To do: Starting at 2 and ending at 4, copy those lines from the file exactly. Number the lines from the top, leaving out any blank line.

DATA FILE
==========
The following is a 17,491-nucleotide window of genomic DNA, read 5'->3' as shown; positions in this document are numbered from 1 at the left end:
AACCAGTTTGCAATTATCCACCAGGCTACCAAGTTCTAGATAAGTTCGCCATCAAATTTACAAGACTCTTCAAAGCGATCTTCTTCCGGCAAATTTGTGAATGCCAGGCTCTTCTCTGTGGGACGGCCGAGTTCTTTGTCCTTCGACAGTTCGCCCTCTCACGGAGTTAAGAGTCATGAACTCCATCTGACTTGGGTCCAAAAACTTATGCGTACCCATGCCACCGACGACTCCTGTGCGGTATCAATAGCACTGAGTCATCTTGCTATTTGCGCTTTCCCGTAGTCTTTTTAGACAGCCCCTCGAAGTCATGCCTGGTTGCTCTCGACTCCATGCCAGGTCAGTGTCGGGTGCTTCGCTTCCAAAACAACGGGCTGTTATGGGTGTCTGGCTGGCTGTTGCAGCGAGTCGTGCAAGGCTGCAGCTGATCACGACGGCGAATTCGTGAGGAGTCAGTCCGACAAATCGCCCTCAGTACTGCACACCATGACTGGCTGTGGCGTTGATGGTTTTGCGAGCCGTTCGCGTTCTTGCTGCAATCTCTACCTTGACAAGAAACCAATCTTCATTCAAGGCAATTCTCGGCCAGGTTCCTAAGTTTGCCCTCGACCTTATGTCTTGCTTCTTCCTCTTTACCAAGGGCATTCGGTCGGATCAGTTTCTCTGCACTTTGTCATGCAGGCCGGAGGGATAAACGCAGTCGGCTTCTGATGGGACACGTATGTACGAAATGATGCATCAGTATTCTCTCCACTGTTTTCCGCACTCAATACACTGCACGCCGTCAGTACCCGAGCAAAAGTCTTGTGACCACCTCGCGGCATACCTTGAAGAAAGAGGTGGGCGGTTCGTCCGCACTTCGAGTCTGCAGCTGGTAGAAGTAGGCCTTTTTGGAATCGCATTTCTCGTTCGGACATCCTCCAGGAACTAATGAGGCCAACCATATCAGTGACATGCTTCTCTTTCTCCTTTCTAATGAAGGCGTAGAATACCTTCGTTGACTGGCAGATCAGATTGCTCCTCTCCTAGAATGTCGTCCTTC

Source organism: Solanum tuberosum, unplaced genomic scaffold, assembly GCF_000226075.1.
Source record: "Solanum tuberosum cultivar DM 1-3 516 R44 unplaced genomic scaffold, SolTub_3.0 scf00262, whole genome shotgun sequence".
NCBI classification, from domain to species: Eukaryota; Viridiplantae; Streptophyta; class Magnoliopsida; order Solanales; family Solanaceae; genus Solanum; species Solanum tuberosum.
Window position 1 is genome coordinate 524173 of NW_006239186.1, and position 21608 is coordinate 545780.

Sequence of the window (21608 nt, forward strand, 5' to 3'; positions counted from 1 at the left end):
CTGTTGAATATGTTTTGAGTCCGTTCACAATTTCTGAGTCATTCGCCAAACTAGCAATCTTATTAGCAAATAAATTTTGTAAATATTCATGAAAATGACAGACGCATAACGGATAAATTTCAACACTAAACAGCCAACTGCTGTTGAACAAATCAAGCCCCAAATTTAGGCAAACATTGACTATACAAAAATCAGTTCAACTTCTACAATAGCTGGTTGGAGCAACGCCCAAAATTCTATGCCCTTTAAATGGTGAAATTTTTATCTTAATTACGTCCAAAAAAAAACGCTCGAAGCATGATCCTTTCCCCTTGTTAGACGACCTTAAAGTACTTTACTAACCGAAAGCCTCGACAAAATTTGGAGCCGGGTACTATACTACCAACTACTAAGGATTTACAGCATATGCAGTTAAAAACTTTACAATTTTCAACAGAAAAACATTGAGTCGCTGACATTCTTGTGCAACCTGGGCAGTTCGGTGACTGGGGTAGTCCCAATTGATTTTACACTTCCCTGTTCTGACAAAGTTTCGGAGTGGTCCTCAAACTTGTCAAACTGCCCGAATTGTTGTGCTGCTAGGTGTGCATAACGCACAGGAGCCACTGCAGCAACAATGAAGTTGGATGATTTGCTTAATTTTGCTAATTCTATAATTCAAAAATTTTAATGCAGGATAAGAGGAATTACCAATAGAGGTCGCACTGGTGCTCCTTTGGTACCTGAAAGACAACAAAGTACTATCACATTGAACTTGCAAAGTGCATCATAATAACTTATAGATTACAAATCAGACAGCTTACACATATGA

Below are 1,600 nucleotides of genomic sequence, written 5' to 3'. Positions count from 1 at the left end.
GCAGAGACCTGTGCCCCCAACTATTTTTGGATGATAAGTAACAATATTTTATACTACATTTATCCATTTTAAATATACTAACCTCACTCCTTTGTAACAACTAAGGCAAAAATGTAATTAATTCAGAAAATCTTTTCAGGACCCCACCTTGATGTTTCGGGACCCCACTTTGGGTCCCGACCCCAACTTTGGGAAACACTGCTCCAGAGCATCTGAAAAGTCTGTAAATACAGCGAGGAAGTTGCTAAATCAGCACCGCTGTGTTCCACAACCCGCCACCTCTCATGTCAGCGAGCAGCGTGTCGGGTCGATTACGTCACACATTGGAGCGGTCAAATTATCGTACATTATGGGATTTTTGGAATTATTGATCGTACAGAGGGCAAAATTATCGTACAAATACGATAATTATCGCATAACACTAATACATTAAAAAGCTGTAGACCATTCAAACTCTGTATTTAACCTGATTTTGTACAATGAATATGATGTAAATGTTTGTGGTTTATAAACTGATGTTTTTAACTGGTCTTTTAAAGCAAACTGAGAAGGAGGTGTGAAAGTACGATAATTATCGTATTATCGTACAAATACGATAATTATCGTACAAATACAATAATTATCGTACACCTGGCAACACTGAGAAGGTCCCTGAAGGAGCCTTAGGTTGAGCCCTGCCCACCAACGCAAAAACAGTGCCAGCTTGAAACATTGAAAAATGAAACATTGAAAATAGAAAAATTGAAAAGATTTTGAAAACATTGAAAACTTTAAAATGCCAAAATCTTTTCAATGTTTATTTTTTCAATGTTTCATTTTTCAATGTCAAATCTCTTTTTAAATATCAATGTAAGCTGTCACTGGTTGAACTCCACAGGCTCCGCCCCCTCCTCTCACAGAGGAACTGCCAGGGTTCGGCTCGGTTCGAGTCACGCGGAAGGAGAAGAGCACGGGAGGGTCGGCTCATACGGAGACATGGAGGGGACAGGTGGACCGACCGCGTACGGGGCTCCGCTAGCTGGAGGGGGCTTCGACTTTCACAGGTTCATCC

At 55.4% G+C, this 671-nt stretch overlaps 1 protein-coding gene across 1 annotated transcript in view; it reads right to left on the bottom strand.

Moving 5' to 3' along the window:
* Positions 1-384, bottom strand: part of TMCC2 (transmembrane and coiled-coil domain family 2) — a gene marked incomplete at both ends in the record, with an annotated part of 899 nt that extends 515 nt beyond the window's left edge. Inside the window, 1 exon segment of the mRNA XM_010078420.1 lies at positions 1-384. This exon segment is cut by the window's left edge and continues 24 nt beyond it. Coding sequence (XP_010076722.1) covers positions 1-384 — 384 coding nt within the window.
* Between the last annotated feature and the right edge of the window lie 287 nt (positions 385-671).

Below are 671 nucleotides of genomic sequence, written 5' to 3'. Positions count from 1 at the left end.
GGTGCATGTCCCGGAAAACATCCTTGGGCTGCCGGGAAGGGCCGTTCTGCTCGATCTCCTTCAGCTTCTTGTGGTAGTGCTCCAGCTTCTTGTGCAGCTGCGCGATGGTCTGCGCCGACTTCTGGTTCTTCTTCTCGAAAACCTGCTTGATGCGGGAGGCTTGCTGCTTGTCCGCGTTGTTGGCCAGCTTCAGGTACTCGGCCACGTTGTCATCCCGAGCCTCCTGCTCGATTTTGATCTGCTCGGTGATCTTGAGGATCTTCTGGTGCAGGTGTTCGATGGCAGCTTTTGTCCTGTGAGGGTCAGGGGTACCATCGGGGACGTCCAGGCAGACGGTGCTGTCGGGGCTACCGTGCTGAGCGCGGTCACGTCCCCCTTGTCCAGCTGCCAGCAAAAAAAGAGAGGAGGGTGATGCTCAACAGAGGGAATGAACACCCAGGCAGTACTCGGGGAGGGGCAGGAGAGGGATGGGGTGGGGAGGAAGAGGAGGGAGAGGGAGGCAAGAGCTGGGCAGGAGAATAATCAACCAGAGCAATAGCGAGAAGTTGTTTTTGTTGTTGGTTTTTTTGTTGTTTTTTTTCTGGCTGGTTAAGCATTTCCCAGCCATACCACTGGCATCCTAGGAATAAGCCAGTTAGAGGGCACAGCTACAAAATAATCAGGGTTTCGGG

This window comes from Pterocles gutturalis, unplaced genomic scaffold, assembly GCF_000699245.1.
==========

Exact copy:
AACCAGTTTGCAATTATCCACCAGGCTACCAAGTTCTAGATAAGTTCGCCATCAAATTTACAAGACTCTTCAAAGCGATCTTCTTCCGGCAAATTTGTGAATGCCAGGCTCTTCTCTGTGGGACGGCCGAGTTCTTTGTCCTTCGACAGTTCGCCCTCTCACGGAGTTAAGAGTCATGAACTCCATCTGACTTGGGTCCAAAAACTTATGCGTACCCATGCCACCGACGACTCCTGTGCGGTATCAATAGCACTGAGTCATCTTGCTATTTGCGCTTTCCCGTAGTCTTTTTAGACAGCCCCTCGAAGTCATGCCTGGTTGCTCTCGACTCCATGCCAGGTCAGTGTCGGGTGCTTCGCTTCCAAAACAACGGGCTGTTATGGGTGTCTGGCTGGCTGTTGCAGCGAGTCGTGCAAGGCTGCAGCTGATCACGACGGCGAATTCGTGAGGAGTCAGTCCGACAAATCGCCCTCAGTACTGCACACCATGACTGGCTGTGGCGTTGATGGTTTTGCGAGCCGTTCGCGTTCTTGCTGCAATCTCTACCTTGACAAGAAACCAATCTTCATTCAAGGCAATTCTCGGCCAGGTTCCTAAGTTTGCCCTCGACCTTATGTCTTGCTTCTTCCTCTTTACCAAGGGCATTCGGTCGGATCAGTTTCTCTGCACTTTGTCATGCAGGCCGGAGGGATAAACGCAGTCGGCTTCTGATGGGACACGTATGTACGAAATGATGCATCAGTATTCTCTCCACTGTTTTCCGCACTCAATACACTGCACGCCGTCAGTACCCGAGCAAAAGTCTTGTGACCACCTCGCGGCATACCTTGAAGAAAGAGGTGGGCGGTTCGTCCGCACTTCGAGTCTGCAGCTGGTAGAAGTAGGCCTTTTTGGAATCGCATTTCTCGTTCGGACATCCTCCAGGAACTAATGAGGCCAACCATATCAGTGACATGCTTCTCTTTCTCCTTTCTAATGAAGGCGTAGAATACCTTCGTTGACTGGCAGATCAGATTGCTCCTCTCCTAGAATGTCGTCCTTC

Source organism: Solanum tuberosum, unplaced genomic scaffold, assembly GCF_000226075.1.
Source record: "Solanum tuberosum cultivar DM 1-3 516 R44 unplaced genomic scaffold, SolTub_3.0 scf00262, whole genome shotgun sequence".